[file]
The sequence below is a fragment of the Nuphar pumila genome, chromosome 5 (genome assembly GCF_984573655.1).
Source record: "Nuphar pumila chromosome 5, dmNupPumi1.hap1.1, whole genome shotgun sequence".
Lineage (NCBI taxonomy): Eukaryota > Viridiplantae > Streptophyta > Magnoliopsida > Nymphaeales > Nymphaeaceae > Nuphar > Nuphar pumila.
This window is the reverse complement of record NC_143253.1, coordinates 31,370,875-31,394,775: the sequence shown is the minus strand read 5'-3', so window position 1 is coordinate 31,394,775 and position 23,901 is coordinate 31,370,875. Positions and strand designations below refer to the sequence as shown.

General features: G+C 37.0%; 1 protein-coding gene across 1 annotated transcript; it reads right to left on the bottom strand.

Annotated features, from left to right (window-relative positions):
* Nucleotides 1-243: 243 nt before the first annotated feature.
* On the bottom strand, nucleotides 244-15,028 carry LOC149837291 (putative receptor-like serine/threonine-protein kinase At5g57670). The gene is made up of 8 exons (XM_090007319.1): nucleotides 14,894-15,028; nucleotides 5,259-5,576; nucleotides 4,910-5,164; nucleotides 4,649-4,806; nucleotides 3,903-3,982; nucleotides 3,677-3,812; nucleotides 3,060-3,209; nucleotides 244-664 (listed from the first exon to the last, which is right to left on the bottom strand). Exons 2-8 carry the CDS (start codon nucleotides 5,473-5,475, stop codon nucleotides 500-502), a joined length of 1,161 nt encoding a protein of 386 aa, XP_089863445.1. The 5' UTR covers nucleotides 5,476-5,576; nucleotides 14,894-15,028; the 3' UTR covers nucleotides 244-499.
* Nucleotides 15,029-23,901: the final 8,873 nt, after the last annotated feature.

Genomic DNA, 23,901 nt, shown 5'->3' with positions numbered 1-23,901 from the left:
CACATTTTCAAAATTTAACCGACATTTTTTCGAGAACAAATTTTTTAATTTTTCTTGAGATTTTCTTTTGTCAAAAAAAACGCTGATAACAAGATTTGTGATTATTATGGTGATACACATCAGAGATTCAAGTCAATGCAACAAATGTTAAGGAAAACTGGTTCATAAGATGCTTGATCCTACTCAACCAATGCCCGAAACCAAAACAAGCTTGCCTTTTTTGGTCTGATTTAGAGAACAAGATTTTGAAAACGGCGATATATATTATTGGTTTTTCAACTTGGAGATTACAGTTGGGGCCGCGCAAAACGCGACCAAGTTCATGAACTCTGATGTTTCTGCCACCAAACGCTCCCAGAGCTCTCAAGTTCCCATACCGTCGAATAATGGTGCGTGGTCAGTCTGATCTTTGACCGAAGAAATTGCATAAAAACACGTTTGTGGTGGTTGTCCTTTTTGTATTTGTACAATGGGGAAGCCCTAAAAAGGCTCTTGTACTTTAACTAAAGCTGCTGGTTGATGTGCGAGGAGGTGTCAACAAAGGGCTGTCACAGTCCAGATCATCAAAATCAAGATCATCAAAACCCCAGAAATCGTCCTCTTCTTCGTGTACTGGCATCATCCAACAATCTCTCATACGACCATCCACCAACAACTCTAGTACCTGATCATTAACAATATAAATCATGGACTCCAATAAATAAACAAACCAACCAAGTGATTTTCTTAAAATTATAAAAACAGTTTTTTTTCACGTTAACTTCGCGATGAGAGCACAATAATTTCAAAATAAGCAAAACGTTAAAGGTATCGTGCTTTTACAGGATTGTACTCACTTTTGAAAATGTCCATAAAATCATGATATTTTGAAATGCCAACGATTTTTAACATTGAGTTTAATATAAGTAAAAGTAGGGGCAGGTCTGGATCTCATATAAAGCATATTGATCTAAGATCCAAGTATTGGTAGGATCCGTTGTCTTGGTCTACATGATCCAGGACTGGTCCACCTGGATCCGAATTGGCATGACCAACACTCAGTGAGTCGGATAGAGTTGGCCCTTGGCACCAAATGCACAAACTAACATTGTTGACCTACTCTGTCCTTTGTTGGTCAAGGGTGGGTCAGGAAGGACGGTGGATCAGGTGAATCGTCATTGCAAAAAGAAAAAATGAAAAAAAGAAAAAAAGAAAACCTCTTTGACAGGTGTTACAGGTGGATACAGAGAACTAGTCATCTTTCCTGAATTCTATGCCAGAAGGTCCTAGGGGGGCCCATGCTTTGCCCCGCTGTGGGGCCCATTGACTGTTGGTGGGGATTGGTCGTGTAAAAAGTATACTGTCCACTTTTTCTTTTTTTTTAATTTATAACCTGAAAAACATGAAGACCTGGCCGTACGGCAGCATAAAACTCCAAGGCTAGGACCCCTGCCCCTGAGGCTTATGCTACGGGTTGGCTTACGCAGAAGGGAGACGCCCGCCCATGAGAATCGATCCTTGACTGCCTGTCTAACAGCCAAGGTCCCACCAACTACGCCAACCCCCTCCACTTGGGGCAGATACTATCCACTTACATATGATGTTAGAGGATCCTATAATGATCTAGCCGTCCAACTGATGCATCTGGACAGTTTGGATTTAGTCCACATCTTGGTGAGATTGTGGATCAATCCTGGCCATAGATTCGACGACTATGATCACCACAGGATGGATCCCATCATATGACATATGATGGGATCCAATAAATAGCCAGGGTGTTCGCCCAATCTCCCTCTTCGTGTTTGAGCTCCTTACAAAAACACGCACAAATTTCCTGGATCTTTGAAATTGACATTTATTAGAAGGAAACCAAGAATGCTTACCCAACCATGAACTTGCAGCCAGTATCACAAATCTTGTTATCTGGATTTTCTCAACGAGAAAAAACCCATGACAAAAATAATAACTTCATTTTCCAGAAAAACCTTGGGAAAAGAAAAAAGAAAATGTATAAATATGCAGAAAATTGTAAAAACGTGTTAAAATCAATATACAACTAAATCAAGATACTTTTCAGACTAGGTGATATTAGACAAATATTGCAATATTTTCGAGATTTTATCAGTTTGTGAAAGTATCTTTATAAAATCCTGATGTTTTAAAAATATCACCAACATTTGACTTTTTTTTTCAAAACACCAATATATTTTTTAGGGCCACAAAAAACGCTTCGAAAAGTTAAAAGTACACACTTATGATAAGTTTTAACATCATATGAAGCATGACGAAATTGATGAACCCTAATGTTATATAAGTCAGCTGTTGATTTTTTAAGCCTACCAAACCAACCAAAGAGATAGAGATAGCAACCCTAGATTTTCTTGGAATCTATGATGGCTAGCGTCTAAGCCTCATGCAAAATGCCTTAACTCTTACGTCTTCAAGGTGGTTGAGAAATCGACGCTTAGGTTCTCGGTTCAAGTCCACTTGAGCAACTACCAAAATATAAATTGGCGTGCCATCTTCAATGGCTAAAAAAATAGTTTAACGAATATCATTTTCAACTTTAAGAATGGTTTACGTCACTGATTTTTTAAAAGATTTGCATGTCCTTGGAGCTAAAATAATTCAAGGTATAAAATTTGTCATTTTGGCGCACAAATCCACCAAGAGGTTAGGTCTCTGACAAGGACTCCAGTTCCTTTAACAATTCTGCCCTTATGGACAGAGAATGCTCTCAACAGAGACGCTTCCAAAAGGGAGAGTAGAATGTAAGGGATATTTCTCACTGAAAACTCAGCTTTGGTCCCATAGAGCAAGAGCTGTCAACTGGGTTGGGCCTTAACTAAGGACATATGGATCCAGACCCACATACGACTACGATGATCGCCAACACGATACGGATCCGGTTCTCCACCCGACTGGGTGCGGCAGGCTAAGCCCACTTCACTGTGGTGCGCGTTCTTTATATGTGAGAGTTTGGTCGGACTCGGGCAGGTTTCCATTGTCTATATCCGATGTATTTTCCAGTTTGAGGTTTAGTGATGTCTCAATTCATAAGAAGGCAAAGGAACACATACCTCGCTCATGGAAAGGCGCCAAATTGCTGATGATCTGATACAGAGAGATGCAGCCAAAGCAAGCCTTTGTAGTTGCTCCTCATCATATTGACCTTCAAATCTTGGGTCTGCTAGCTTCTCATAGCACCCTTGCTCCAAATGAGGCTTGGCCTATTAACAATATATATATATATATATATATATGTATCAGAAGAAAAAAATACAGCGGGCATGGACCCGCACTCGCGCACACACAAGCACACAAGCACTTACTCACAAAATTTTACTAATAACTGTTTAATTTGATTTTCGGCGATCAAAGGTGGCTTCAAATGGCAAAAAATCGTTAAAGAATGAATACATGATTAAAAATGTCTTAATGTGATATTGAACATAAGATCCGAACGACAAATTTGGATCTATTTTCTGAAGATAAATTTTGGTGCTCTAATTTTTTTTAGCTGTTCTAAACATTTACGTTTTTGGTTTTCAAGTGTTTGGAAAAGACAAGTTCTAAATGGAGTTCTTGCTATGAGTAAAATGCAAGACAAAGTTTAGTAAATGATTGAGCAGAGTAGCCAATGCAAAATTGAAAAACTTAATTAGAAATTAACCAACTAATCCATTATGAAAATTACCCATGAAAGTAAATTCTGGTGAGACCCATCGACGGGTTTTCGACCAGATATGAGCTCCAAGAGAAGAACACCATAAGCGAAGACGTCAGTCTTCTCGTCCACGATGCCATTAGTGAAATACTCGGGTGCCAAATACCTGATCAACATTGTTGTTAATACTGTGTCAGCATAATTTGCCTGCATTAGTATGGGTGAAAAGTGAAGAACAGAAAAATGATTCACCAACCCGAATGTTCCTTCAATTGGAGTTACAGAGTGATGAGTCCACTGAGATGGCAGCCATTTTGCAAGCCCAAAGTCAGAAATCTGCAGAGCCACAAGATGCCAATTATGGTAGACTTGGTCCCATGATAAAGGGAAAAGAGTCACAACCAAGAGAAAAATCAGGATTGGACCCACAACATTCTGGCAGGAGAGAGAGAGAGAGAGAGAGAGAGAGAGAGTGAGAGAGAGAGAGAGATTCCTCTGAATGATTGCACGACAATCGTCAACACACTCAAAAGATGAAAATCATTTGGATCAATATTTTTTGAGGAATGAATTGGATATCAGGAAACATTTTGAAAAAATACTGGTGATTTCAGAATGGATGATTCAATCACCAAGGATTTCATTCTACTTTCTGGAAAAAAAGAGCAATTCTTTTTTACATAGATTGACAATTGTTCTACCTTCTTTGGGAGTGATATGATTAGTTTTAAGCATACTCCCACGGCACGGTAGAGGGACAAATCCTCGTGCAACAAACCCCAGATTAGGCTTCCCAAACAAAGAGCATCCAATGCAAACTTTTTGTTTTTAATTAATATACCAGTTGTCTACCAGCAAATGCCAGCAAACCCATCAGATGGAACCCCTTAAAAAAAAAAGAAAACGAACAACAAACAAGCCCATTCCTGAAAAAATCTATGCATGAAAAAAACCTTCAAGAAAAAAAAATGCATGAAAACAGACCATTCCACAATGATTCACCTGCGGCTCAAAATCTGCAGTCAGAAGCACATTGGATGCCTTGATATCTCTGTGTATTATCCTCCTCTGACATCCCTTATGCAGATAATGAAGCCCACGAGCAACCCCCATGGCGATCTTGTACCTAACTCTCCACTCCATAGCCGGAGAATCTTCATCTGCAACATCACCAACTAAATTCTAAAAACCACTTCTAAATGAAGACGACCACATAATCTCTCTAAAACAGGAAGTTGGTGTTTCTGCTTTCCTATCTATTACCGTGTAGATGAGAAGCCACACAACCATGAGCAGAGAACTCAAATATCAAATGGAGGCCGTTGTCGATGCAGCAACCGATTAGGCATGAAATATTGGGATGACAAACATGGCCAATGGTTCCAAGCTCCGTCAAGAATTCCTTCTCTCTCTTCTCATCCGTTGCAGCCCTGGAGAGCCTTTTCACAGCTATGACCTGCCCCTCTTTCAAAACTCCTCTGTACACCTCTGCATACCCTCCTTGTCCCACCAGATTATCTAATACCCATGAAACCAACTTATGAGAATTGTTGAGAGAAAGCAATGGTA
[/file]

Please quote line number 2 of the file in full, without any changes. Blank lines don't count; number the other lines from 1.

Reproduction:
Source record: "Nuphar pumila chromosome 5, dmNupPumi1.hap1.1, whole genome shotgun sequence".